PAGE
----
Six million Americans are affected by migraines. Every 10 seconds, someone visits the emergency room because of a migraine. Fortunately, the effects of turmeric include soothing migraines.
By definition, a migraine is considered moderate to a severe headache which affects either the left or the right side of the head. It is sudden and may even lead to vomiting.
Fortunately, curcumin seems to eliminate migraines — with none of the side effects of the usual medications.
A recent study found the combination of curcumin with omega-3 fatty acids could reduce migraines, more than omega-3 fatty acids alone.
The essential oils extracted from turmeric curcumin possess pain relieving properties. Curcumin’s anti-inflammatory and antioxidant properties act against the inflammatory conditions that produce pain — like from migraines.
Turmeric for Depression and Stress
Both stress and depression show low levels of serotonin in their system. Inversely, curcumin increases your serotonin levels in the brain.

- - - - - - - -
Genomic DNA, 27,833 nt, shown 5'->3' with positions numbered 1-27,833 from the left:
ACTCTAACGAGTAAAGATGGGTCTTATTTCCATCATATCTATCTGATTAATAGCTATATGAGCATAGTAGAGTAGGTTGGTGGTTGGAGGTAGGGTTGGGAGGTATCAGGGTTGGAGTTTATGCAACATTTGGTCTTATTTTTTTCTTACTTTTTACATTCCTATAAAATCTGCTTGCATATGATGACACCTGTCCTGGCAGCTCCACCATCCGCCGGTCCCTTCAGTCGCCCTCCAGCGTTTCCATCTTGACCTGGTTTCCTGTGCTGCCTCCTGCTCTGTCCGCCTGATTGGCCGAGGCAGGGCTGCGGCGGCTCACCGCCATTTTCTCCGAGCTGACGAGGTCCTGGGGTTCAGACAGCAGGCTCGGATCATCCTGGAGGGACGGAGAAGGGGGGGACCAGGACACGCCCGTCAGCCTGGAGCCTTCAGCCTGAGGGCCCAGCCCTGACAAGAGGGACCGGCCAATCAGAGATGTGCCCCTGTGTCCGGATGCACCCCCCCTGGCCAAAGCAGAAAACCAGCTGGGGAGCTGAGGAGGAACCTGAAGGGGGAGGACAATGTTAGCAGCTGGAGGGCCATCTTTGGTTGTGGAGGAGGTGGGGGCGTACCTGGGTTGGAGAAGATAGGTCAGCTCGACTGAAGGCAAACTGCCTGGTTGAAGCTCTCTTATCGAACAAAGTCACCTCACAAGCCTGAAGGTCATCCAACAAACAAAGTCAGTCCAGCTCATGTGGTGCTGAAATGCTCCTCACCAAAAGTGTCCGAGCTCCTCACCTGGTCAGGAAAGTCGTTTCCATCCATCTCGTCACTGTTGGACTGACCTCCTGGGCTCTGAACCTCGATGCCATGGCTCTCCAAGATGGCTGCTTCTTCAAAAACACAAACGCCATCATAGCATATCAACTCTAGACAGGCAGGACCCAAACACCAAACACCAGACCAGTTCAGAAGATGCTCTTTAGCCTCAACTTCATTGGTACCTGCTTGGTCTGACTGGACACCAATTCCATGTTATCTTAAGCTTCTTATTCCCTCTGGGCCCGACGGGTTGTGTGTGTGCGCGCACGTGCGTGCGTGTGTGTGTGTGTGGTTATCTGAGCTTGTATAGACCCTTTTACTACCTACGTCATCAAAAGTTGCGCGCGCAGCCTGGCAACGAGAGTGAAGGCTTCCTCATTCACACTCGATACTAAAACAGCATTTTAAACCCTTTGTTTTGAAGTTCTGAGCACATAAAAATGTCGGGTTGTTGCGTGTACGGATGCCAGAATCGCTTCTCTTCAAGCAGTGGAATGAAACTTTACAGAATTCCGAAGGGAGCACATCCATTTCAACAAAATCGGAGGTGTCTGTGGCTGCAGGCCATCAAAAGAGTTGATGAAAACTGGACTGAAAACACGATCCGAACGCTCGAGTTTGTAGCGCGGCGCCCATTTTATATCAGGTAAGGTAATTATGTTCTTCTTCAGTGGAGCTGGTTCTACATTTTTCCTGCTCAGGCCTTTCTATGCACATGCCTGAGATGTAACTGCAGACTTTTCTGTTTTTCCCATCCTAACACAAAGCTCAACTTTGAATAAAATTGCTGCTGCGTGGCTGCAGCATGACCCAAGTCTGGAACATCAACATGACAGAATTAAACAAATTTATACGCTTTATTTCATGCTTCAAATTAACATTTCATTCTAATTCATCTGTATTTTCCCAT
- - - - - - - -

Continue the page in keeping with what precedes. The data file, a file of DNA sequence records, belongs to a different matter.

Curcumin also increases dopamine levels. Dopamine is the “motivation” chemical, and low levels of dopamine can lead to depression.
Turmeric and Food Allergens
Migraines can be triggered by food allergens, such as unnatural food additives, that turmeric may be able to fight.
Turmeric had an anti-allergic effect on mice. Not only were food allergens attenuated, dermatitis and asthma were also weakened.
Here is a list of potential food and additive migraine triggers:
- Alcohol, especially red wine
- Tyramine (found in beans)
- Caffeine (found in coffee, chocolate)
- Cheeses and yogurt
- MSG (found in a lot of Chinese food)
- Sodium nitrate (found in processed meats)
- Aspartame (found in diet drinks)
Turmeric and Non-Steroidal Anti-Inflammatory Drugs (NSAIDs)
NSAIDs (Ibuprofen, Aspirin, etc.) are commonly used to treat migraines. However, they often do more harm than good. Turmeric offers many of the same benefits with none of the side effects.
3. Turmeric for Arthritis
The joint pain that arthritis causes can make it difficult for people to walk up stairs, put on socks, or shop at the grocery store. Thankfully, research shows that turmeric may be an effective treatment for osteoarthritis and rheumatoid arthritis.
No wonder curcumin is such a popular joint pain supplement.
Turmeric and Osteoarthritis
This is the most common form of arthritis. Osteoarthritis is characterized by bone deterioration. Fortunately, turmeric exhibits anti-inflammatory effects on osteoarthritis.